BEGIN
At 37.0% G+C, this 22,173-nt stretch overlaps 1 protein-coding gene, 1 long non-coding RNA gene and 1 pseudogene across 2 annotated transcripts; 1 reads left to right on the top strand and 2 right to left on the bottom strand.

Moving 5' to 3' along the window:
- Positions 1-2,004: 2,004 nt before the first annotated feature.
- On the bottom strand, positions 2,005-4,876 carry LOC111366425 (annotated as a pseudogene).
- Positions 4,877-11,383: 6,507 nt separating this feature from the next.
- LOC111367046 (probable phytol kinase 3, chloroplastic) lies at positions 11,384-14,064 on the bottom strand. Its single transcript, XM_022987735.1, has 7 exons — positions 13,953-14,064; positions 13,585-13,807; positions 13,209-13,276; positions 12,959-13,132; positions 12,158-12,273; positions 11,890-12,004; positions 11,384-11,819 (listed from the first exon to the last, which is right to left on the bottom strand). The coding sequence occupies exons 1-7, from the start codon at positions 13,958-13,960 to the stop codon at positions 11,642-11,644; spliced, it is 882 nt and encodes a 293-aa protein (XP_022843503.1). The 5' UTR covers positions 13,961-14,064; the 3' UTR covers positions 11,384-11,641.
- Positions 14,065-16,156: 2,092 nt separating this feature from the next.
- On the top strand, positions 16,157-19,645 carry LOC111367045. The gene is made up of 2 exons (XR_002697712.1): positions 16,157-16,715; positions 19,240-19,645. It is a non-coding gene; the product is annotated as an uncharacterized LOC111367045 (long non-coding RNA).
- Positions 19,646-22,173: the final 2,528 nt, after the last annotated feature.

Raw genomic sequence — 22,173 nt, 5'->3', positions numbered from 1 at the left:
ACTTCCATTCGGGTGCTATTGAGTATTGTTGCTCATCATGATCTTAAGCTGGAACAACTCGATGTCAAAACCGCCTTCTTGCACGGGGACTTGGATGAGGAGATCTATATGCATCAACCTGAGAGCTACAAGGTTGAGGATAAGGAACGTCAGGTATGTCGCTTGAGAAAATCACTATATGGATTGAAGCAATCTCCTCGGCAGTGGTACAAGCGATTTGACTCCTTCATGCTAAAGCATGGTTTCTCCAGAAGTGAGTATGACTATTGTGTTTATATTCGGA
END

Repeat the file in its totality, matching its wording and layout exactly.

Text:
At 37.0% G+C, this 22,173-nt stretch overlaps 1 protein-coding gene, 1 long non-coding RNA gene and 1 pseudogene across 2 annotated transcripts; 1 reads left to right on the top strand and 2 right to left on the bottom strand.

Moving 5' to 3' along the window:
- Positions 1-2,004: 2,004 nt before the first annotated feature.
- On the bottom strand, positions 2,005-4,876 carry LOC111366425 (annotated as a pseudogene).
- Positions 4,877-11,383: 6,507 nt separating this feature from the next.
- LOC111367046 (probable phytol kinase 3, chloroplastic) lies at positions 11,384-14,064 on the bottom strand. Its single transcript, XM_022987735.1, has 7 exons — positions 13,953-14,064; positions 13,585-13,807; positions 13,209-13,276; positions 12,959-13,132; positions 12,158-12,273; positions 11,890-12,004; positions 11,384-11,819 (listed from the first exon to the last, which is right to left on the bottom strand). The coding sequence occupies exons 1-7, from the start codon at positions 13,958-13,960 to the stop codon at positions 11,642-11,644; spliced, it is 882 nt and encodes a 293-aa protein (XP_022843503.1). The 5' UTR covers positions 13,961-14,064; the 3' UTR covers positions 11,384-11,641.
- Positions 14,065-16,156: 2,092 nt separating this feature from the next.
- On the top strand, positions 16,157-19,645 carry LOC111367045. The gene is made up of 2 exons (XR_002697712.1): positions 16,157-16,715; positions 19,240-19,645. It is a non-coding gene; the product is annotated as an uncharacterized LOC111367045 (long non-coding RNA).
- Positions 19,646-22,173: the final 2,528 nt, after the last annotated feature.

Raw genomic sequence — 22,173 nt, 5'->3', positions numbered from 1 at the left:
ACTTCCATTCGGGTGCTATTGAGTATTGTTGCTCATCATGATCTTAAGCTGGAACAACTCGATGTCAAAACCGCCTTCTTGCACGGGGACTTGGATGAGGAGATCTATATGCATCAACCTGAGAGCTACAAGGTTGAGGATAAGGAACGTCAGGTATGTCGCTTGAGAAAATCACTATATGGATTGAAGCAATCTCCTCGGCAGTGGTACAAGCGATTTGACTCCTTCATGCTAAAGCATGGTTTCTCCAGAAGTGAGTATGACTATTGTGTTTATATTCGGA